Old and busted: Businesses will love ObamaCare for its cost savings in health care! New hotness: Businesses had better not make staffing decisions based on cost savings from ObamaCare-fueled price spikes! After its latest delay in implementing the employer mandate, the Obama administration rebuffed criticisms that the law incentivizes employers to shift to part-time work by announcing the Treasury Inquisition — ahem, excuse me, the Treasury Attestation Department:
The latest announcement comes after the administration heard from businesses about their concerns with the looming ObamaCare rules. However, the change is sure to raise more questions about the health and implementation of the law. Fewer workers getting insurance through their employers could mean more individuals on the ObamaCare exchanges seeking subsidized coverage, increasing the cost to taxpayers.
Some lawmakers, though, have claimed that the mere threat of the employer mandate is causing companies to shed full-time workers in the hope of keeping their staff size below 50 and avoiding the requirement.
Administration officials dispute that this is happening on any large scale. Further, Treasury officials said Monday that businesses will be told to “certify” that they are not shedding full-time workers simply to avoid the mandate. Officials said employers will be told to sign a “self-attestation” on their tax forms affirming this, under penalty of perjury.
Officials stressed that the latest reprieve applies to a relatively small percentage of employers — albeit companies that employ millions of workers.
Er … exactly what gives Treasury the authority to demand that kind of pledge, anyway? The law only mandates that employers provide coverage for full-time employees, a status defined by working 30 or more hours a week. It doesn’t contain any authority for Treasury or anyone else to force current full-time employees to stay in that status, nor for the federal government to dictate ratios of full-time/part-time staff.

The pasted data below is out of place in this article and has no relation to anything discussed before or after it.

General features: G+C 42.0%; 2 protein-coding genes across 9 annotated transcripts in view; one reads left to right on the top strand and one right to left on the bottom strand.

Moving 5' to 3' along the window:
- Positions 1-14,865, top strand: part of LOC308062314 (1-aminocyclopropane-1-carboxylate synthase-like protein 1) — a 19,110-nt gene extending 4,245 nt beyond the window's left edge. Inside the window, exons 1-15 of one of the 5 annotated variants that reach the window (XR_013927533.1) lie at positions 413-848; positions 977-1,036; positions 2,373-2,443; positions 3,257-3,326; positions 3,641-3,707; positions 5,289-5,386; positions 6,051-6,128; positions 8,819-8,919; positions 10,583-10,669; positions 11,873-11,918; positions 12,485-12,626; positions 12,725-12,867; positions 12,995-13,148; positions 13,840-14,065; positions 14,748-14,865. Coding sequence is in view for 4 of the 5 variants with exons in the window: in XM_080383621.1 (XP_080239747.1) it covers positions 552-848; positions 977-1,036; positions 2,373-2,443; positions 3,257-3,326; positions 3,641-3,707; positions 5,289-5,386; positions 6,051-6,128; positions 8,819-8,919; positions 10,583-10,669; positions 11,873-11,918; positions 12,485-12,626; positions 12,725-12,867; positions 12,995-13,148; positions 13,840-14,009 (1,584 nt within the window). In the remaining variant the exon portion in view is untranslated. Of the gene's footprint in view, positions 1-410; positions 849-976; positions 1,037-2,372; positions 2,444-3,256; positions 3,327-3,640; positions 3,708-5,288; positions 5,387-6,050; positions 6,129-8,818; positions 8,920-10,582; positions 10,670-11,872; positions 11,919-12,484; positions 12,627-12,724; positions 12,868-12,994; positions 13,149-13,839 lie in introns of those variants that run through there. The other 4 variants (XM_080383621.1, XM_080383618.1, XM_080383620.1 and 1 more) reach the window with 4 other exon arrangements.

Gabriel Malor wondered the same thing:
— Gabriel Malor (@gabrielmalor) February 11, 2014
The Obama administration is big on self-attestation, huh? Just ask the Little Sisters of the Poor. They’ve certainly gotten the “bully” part of the bully pulpit in mind these days at the White House.
This seems an opportune time to revisit F. A. Hayek and The Road to Serfdom about the nature of command economies, and the nature of governments that impose them. Hayek supported social insurance programs, but warned that crafting them or anything else in the nature of a command economy would not just guarantee economic failure, but increasing lawlessness, arbitrariness, and tyranny from the government that imposes it as it gets desperate to avoid failure. That cycle appears to be fast-tracked with ObamaCare at Treasury.
My friend Scott Johnson at Power Line recalls the argument well in a rebuttal of a recent column from E. J. Dionne:
As I say, I guess it’s too difficult to actually read Hayek’s Road to Serfdom, or his more complete Constitution of Liberty, to see what his argument actually was, so easier just to go with Judt’s comic book version instead. In both of his great books, Hayek endorses the principle of social insurance (and even a mandate for everyone to buy health insurance—egad*), but is concerned with the tendency toward making social insurance programs into redistribution programs. Wow—crazy stuff, I know. But you can see that Judt’s formula that Hayek opposed “welfare policies of any sort” is flat wrong.
And is Hayek’s broader point that centralized economic planning would lead to tyrannical government really so far-fetched? The linchpin of Hayek’s argument was that the plans and desires of the statists would require the undermining of the rule of law, because steadily increasing arbitrary power is necessary for their centralized schemes to work. I wonder whether Dionne has checked in lately with the Little Sisters of the Poor? Or has taken notice of the IRS harassment of groups opposed to Obama? I wonder what he makes of Obama’s unilateral executive decisions simply to suspend parts of the health care law that are politically inconvenient?
As for me, I wonder whether Scott expected his argument to be so very well validated in such a short space of time. Of course, no one expects the Treasury Inquisition …